by Egwuenu Gift
The tools I use speed up my workflow and make myself more productive
Nearly every developer works with different tools on a daily basis to help them achieve their goals or complete specific tasks. In this post, I’ll outline the tools I use for my day to day activities. First thing I’ll like to do is define a workflow.
What is a Workflow?
A workflow is a series of events or tasks that processes a set of data. Workflows occur across every kind of business and industry. They are the paths that describe how something goes from being a work in progress to complete, or raw to processed.
Here’s an example: I have a workflow for writing articles. I start by looking for ideas for a post. Next, I create an outline. Then writing the actual content of the post to publishing all these are series of events to achieving a task.
As a developer, I tend to make use of certain tools that help speed up the process of completing a specific task. Even though a lot of these processes might be different for everyone, I still feel the need to share this with you. In the end, no knowledge is lost, right?
Tools I use to help speed up productivity
This is going to be a broad list so I’ll try and split them into different categories, I’ll be highlighting the tools I use when coding, writing, and other tools I think you will find helpful in general.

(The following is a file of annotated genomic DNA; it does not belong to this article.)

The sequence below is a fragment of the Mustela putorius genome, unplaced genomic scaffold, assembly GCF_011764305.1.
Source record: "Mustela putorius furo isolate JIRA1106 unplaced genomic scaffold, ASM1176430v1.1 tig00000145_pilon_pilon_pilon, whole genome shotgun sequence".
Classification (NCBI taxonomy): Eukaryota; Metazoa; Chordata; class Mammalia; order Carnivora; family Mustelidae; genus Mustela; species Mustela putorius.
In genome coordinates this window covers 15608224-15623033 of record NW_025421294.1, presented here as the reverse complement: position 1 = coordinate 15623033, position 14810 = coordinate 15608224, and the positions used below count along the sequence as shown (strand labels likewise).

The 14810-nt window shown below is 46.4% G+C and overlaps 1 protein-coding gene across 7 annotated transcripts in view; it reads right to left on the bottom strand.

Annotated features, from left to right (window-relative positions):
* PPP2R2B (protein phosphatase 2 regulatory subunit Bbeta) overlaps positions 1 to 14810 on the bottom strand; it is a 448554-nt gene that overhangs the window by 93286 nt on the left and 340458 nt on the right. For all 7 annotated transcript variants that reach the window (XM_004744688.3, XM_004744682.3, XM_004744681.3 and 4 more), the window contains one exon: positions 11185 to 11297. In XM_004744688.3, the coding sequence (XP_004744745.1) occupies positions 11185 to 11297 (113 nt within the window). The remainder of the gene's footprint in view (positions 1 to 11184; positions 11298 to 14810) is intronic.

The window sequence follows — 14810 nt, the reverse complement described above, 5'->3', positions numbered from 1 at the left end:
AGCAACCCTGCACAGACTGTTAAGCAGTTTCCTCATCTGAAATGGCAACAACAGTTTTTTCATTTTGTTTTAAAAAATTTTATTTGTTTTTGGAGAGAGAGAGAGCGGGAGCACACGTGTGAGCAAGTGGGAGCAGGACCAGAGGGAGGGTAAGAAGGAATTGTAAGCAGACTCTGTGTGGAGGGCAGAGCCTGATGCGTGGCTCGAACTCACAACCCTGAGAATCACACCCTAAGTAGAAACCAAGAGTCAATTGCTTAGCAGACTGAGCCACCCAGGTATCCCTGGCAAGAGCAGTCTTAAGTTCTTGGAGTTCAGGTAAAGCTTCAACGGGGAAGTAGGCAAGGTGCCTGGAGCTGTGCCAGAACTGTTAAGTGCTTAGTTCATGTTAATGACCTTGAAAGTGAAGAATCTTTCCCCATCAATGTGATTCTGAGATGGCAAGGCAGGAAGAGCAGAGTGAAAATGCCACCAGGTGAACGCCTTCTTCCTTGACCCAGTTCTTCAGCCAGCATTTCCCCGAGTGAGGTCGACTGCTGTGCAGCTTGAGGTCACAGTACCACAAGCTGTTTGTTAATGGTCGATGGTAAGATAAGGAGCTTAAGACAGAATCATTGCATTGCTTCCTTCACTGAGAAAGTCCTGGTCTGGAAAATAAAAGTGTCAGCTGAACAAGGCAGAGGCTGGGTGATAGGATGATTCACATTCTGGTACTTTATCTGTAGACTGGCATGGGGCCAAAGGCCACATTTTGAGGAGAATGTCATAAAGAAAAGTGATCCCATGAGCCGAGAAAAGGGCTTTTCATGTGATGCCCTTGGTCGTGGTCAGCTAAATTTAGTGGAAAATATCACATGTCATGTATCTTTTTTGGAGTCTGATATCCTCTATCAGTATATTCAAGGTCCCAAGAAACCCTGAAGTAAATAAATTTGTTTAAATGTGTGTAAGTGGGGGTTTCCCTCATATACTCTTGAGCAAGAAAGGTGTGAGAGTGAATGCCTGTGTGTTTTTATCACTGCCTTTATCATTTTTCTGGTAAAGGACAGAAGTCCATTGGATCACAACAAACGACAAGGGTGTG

I found out about this tool recently from a friend and I really love using it. I’m a big fan of using the command line over using GUI but this tool is much different. GitKraken is a GitHub client application that works just like the command line you are already used to but with intuitive UI/UX that makes for a great experience when you are using this over the command line.
This tool is another one I really like using. It is similar to Postman but also allows your query GraphQL endpoints which are cool right. Insomnia is a Powerful HTTP and GraphQL tool belt that is available on Mac, Linux and Windows platforms. Its features include GraphQL support, SVG and image previews, AWS authentication, etc.
Visual Studio Code
Visual Studio Code is a code editor that I really love using. I have been using for over a couple of years now and I’ve not found any reason to stop. With constant improvements and new features added regularly, this is my go-to choice for a code editor.
Dash is a Mac application for developers that give you access to over 200+ API documentation offline for free. You can create your own docsets or even request for docs that are not included. For Windows users, an alternative for this app is Zeal App.
Ever wanted to use GUI instead of the command line for Git? Then SourceTree is your best bet. I already mentioned GitKraken and they both do the same job — I usually alternate between both apps occasionally. So I’ll say use what works best for you they are both great apps.
Postico is one client app for Postgres. It has a beautiful UI and it’s easily accessible. I prefer using this to other apps I’ve found or even using the Postgres command line.